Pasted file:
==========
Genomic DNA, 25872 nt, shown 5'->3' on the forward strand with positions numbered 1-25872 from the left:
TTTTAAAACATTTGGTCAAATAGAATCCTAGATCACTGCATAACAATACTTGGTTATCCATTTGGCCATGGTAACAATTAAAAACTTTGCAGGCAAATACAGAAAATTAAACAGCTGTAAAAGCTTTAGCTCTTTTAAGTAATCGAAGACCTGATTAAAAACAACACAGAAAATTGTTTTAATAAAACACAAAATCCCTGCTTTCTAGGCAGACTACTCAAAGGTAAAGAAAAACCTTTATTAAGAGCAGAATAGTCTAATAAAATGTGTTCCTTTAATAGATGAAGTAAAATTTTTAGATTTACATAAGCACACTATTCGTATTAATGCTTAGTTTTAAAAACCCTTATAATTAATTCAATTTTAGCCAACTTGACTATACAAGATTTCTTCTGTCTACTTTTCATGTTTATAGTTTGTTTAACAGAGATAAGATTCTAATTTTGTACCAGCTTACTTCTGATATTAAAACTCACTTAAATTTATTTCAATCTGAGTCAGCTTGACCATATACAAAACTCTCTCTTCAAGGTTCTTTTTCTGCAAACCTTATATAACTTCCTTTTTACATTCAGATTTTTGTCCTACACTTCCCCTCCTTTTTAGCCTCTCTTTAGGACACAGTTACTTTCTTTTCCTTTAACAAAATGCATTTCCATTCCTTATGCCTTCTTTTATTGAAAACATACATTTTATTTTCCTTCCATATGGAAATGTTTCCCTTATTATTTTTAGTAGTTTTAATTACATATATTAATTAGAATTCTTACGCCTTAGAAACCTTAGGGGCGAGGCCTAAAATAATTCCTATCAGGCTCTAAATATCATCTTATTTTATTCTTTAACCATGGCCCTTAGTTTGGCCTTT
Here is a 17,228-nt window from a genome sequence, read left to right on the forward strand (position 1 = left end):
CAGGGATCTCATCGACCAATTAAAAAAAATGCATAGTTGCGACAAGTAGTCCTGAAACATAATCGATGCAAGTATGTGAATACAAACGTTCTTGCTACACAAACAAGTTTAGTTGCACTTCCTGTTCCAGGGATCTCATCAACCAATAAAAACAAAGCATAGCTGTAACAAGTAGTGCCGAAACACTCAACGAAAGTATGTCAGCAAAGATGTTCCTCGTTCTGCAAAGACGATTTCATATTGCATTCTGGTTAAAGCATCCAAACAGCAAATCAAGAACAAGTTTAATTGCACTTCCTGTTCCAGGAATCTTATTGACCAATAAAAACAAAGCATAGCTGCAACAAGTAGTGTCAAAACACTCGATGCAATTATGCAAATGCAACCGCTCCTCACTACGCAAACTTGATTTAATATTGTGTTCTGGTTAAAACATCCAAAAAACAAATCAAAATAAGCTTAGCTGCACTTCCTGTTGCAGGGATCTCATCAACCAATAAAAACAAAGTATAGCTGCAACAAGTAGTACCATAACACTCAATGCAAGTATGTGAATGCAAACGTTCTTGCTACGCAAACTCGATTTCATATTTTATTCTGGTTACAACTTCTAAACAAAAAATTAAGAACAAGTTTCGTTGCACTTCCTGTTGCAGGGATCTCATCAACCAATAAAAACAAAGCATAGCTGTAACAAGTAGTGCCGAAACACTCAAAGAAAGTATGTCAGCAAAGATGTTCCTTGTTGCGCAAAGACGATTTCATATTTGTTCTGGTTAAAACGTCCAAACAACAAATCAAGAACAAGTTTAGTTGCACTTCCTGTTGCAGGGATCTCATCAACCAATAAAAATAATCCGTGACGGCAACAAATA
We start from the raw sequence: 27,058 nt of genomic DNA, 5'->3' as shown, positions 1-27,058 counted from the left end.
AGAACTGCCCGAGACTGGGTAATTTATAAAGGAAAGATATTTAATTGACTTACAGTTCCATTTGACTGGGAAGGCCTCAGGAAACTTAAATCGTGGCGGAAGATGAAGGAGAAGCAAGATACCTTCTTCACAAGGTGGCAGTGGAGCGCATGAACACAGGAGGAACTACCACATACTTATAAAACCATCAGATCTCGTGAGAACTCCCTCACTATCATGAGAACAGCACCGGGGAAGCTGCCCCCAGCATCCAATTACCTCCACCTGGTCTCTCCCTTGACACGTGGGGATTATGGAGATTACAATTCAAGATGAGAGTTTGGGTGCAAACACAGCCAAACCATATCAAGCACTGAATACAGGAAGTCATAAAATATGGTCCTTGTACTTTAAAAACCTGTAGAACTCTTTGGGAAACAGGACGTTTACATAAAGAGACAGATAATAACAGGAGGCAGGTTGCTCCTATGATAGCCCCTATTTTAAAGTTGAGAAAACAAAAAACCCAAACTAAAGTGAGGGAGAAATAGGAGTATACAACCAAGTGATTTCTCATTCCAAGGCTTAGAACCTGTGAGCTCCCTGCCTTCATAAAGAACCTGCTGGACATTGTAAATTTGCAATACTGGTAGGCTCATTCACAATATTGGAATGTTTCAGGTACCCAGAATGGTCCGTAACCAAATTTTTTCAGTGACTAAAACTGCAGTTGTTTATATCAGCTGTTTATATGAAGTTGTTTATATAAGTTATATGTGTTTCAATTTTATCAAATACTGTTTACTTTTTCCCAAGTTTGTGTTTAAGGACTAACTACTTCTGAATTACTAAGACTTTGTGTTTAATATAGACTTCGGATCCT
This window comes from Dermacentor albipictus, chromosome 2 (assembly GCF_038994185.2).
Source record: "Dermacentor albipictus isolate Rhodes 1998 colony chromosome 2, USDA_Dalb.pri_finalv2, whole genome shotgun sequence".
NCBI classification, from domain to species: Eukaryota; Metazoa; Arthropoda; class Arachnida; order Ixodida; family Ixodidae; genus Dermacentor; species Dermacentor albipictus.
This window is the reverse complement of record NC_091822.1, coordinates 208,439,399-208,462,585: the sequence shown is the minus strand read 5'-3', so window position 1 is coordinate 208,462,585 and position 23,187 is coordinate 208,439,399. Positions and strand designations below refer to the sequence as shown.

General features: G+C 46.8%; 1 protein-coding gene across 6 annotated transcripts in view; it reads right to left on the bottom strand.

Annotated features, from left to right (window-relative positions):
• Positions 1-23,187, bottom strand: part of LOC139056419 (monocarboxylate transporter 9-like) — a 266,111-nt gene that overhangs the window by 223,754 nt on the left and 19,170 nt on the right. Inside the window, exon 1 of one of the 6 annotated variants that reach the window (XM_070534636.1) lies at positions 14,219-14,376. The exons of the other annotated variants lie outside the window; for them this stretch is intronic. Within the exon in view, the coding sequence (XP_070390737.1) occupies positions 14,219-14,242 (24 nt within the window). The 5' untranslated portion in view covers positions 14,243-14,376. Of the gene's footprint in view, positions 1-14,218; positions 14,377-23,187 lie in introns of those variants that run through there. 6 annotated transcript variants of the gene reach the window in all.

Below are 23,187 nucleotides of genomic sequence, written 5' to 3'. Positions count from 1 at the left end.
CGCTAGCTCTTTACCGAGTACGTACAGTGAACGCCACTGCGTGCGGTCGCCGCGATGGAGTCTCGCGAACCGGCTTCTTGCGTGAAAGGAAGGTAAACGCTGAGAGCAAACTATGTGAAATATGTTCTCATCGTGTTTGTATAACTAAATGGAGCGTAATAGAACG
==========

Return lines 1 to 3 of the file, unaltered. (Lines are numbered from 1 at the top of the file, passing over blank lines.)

Genomic DNA, 25872 nt, shown 5'->3' on the forward strand with positions numbered 1-25872 from the left:
TTTTAAAACATTTGGTCAAATAGAATCCTAGATCACTGCATAACAATACTTGGTTATCCATTTGGCCATGGTAACAATTAAAAACTTTGCAGGCAAATACAGAAAATTAAACAGCTGTAAAAGCTTTAGCTCTTTTAAGTAATCGAAGACCTGATTAAAAACAACACAGAAAATTGTTTTAATAAAACACAAAATCCCTGCTTTCTAGGCAGACTACTCAAAGGTAAAGAAAAACCTTTATTAAGAGCAGAATAGTCTAATAAAATGTGTTCCTTTAATAGATGAAGTAAAATTTTTAGATTTACATAAGCACACTATTCGTATTAATGCTTAGTTTTAAAAACCCTTATAATTAATTCAATTTTAGCCAACTTGACTATACAAGATTTCTTCTGTCTACTTTTCATGTTTATAGTTTGTTTAACAGAGATAAGATTCTAATTTTGTACCAGCTTACTTCTGATATTAAAACTCACTTAAATTTATTTCAATCTGAGTCAGCTTGACCATATACAAAACTCTCTCTTCAAGGTTCTTTTTCTGCAAACCTTATATAACTTCCTTTTTACATTCAGATTTTTGTCCTACACTTCCCCTCCTTTTTAGCCTCTCTTTAGGACACAGTTACTTTCTTTTCCTTTAACAAAATGCATTTCCATTCCTTATGCCTTCTTTTATTGAAAACATACATTTTATTTTCCTTCCATATGGAAATGTTTCCCTTATTATTTTTAGTAGTTTTAATTACATATATTAATTAGAATTCTTACGCCTTAGAAACCTTAGGGGCGAGGCCTAAAATAATTCCTATCAGGCTCTAAATATCATCTTATTTTATTCTTTAACCATGGCCCTTAGTTTGGCCTTT
Here is a 17,228-nt window from a genome sequence, read left to right on the forward strand (position 1 = left end):